The Easy Art of Waxing Flowers

An old-fashioned Southern floral preservation technique is ripe for revival

Photo: Mary Beth Shaddix

Glossy, waxed blooms of camellia and hellebore.

Paraffin wax is a bit of a time capsule. Perhaps best known by grandmothers as a way to seal Mason jars of homemade jellies, it can also work its magic to preserve fresh flower blooms—an old-fashioned Southern skill. Just as amber suspends insects from ancient times, paraffin can coat and encase blossoms in a porcelain sheen, allowing them to last for weeks without water.

It’s a tradition that goes back generations. “I learned it from a friend who learned it from his mother,” says Dr. Brenda Litchfield, a Mobile, Alabama-based camellia collector who shares her tried-and-true techniques on the American Camellia Society’s website. “It’s really a fun activity. I’ve done it for garden clubs, I’ve done it for parties.”

Photo: Mary Beth Shaddix

Small flowers with open petals, such as camellias and hellebores, are ideal options for waxing.

I first learned about waxing flowers from my own mother, an avid gardener in Georgia, who dazzled us with gleaming china-like camellia blooms as holiday centerpieces. She was taught by Carol Selph of the Wiregrass Camellia Society, who created an annual flower-waxing program in her garden club. The secret to waxed beauties that outshine their cut-stem counterparts? “It’s all in the wrist. Instead of dunking it, quickly move the bloom across the container from one side to the other,” Selph says. “The choice of bloom is important, too.”

Photo: Mary Beth Shaddix

Dipped daffodils.

Choose the freshest flowers with structure and separated petals that can support the thin wax coating. Specimens of camellia, gardenia, magnolia, hellebore, tulip, and daffodil work well; gauzy, delicate blooms such as azalea or poppy might not. Also, lighter colors work best, as the wax can dull vibrant reds and purples. For instance, choose small white or pink camellias such as ‘Pink Perfection,’ instead of a red, peony-form ‘Professor Sargent.’ It’s most critical to watch the thermometer, aiming to keep the paraffin at 130 to 140 degrees. Lower temperatures cause the wax to glob; higher temperatures can burn or brown petals. Use a few imperfect blooms for practice to find the ideal temperature and technique.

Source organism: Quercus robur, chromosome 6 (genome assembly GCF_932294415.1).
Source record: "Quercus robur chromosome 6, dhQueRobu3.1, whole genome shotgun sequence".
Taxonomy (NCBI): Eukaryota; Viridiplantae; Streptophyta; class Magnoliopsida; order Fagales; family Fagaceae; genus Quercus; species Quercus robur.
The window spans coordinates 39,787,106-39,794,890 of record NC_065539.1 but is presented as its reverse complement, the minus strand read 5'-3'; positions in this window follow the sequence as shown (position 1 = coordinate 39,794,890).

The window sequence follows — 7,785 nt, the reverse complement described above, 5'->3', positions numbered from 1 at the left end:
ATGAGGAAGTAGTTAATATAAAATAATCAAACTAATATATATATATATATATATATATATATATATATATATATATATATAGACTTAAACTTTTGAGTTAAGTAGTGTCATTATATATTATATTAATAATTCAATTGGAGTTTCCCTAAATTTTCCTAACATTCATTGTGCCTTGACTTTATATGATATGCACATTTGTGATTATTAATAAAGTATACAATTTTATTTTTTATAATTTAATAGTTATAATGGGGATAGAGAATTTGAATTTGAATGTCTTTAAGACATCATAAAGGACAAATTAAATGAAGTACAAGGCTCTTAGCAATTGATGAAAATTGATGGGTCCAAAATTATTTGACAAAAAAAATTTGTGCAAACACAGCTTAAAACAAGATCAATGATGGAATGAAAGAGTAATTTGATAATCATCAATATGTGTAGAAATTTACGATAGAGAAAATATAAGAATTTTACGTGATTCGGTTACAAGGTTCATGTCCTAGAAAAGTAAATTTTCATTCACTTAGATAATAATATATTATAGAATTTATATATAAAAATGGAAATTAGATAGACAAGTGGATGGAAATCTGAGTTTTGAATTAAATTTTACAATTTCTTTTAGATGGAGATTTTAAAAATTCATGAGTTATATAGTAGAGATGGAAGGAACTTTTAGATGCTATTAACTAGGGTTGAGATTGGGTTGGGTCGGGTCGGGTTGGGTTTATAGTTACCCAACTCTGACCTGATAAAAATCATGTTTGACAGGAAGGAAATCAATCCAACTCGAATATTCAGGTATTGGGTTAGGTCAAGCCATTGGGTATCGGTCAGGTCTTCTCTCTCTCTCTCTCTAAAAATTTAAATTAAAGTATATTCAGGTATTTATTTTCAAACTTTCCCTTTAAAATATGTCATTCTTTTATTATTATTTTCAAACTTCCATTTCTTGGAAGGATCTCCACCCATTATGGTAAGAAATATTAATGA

Once you’ve mastered this art, pass it along—you’ll preserve beautiful blooms and a Southern tradition.


Paraffin wax, such as Gulf Wax (2 to 5 lbs)

Mineral oil

Electric burner and double boiler, or electric fryer/multi-cooker (wide and deep enough to completely submerge the largest bloom) like this.

Digital or candy thermometer with precise measurement

Large bowl of ice water

Fine mesh strainer

Craft or parchment paper


Photo: Mary Beth Shaddix

Camellia blooms ready for a dip.


Caution: Paraffin wax is extremely flammable. Do not allow contact with an open flame and use a double boiler to avoid direct heat.

1. Choose fresh blooms free of dew or water. (Flowers must be dry or wax will not adhere well.) Cut the stems to a preferred length for arrangements, but leave at least 2 inches of stem for easy handling while dipping. For small flowers with no stems, use toothpicks or floral wire.

2. Create a 3-step work station of warm wax, cold water, and drying areas. So you can work quickly, place the prepared bowl of ice water next to the heated pot of paraffin. Just before using the water bath, remove bits of ice to avoid bumping the soft wax on petals. Keep the water cold and clean of debris, continually removing small bits or drips of wax using the fine mesh strainer. Spread out parchment or craft paper where flowers can dry.

3. Based on the amount and size of flowers to be coated, melt 2-5 pounds of paraffin wax with mineral oil in a double boiler or electric cooker. Wax to oil ratio: For every pound of wax used, add 1/2 cup of mineral oil. (A 2 1/2-quart saucepan holds 2 pounds of wax and 1 cup of mineral oil.) Keep heat on low to maintain the ideal temperature range of 130-140 degrees, constantly checking with a digital or candy thermometer.

4. Once the wax is ready, gently sweep the blossom into the liquid paraffin, holding by the stem. Quickly—not even the second(s) it takes to say “One Mississippi,” depending on your accent.

5. Now holding the bloom right-side up, gently shake 1-2 times to allow wax to coat down toward the center. Immediately—but gently—place it into the ice water bath, leaving it for thirty seconds to harden.

6. Place on parchment or craft paper to drain. Arrange in displays with glossy evergreen leaves or moss.